Oakland Unified is struggling with a balancing act that requires it to improve its students’ academic performance next year while also slashing millions of dollars from its budget.

At a school board meeting last month, Troy Christmas, the district’s financial services director, told the school board they must cut $5 million to $7 million from their budget next year or face insolvency.

At the same time, the East Bay district is one of 28 in California that could face state intervention in the 2019-20 school year because of poor performance by students based on California’s new school accountability system.

The four lowest-scoring groups in Oakland were African-American students, English learners, homeless students and those with disabilities.

But before the possibility of state intervention kicks in, Oakland and many other districts are receiving extra help from their county offices of education, called “differentiated assistance.”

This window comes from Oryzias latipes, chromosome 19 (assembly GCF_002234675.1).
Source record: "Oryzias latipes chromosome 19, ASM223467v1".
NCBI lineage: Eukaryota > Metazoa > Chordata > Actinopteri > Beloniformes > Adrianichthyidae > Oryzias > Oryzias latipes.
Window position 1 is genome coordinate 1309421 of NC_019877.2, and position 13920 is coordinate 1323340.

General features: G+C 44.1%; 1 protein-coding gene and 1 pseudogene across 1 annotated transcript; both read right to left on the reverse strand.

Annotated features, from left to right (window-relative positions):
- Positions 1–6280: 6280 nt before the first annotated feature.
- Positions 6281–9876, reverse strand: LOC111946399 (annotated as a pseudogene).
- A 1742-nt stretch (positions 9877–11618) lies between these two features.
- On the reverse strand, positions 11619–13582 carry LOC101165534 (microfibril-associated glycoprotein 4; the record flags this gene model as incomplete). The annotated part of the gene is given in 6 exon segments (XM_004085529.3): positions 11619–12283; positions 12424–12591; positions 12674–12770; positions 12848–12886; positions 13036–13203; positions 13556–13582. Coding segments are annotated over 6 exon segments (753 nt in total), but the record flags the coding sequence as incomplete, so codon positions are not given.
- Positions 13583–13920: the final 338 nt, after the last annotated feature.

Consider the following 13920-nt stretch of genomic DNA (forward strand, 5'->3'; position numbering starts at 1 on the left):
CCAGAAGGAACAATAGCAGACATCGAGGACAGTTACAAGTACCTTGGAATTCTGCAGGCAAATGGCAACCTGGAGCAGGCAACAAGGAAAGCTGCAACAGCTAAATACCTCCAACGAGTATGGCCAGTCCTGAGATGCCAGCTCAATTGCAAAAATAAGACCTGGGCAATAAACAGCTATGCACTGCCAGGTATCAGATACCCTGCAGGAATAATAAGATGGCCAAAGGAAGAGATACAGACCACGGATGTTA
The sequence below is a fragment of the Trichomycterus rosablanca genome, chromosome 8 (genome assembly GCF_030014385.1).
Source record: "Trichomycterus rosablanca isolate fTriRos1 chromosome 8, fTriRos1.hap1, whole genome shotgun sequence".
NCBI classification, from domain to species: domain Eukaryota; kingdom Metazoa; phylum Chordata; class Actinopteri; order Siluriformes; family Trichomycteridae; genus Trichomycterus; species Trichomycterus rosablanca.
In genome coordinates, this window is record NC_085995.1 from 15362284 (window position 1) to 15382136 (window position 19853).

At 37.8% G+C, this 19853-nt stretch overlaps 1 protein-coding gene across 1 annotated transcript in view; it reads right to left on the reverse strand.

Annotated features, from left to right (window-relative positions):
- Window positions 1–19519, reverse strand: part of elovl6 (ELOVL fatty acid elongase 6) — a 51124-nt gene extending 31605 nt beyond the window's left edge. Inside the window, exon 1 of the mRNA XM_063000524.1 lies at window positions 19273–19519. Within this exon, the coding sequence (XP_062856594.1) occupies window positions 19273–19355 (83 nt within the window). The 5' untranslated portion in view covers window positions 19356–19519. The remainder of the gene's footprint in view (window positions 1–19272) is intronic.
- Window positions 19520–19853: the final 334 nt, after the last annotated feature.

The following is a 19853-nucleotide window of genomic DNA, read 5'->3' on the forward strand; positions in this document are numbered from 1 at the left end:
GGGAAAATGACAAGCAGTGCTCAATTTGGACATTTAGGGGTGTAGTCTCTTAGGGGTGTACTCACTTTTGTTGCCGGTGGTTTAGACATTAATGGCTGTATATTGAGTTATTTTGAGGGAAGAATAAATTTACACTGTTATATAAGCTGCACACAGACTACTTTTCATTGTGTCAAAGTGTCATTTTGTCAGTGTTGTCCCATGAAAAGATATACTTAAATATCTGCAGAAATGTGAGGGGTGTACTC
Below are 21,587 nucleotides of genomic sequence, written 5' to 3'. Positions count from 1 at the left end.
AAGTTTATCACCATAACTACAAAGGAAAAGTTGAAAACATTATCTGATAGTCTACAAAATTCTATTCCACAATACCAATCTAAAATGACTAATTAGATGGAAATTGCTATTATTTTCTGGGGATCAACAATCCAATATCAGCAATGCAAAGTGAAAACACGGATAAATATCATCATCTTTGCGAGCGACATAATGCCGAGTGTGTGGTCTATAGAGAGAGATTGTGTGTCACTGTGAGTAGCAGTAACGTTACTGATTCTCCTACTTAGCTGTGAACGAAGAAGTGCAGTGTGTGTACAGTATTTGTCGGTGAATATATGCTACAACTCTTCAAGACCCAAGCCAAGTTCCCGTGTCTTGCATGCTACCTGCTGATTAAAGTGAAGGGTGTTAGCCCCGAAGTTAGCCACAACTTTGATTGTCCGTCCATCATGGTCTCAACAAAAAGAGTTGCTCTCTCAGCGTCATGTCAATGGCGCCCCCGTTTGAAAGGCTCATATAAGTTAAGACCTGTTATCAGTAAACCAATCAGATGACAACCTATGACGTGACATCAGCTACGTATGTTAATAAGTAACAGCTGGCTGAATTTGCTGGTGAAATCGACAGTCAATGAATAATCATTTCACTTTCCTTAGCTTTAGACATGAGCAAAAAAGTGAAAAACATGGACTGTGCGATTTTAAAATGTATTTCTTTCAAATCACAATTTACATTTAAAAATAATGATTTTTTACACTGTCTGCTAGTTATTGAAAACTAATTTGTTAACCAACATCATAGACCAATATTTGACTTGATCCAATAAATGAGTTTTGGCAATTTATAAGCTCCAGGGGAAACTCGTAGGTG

The 28 districts are those with three or more student subgroups with a red rating, which face the possibility of state intervention. The idea is to provide support to districts to help them improve, rather than punish them for low performance.

Read the full article on Oakland schools by Theresa Harrington at EdSource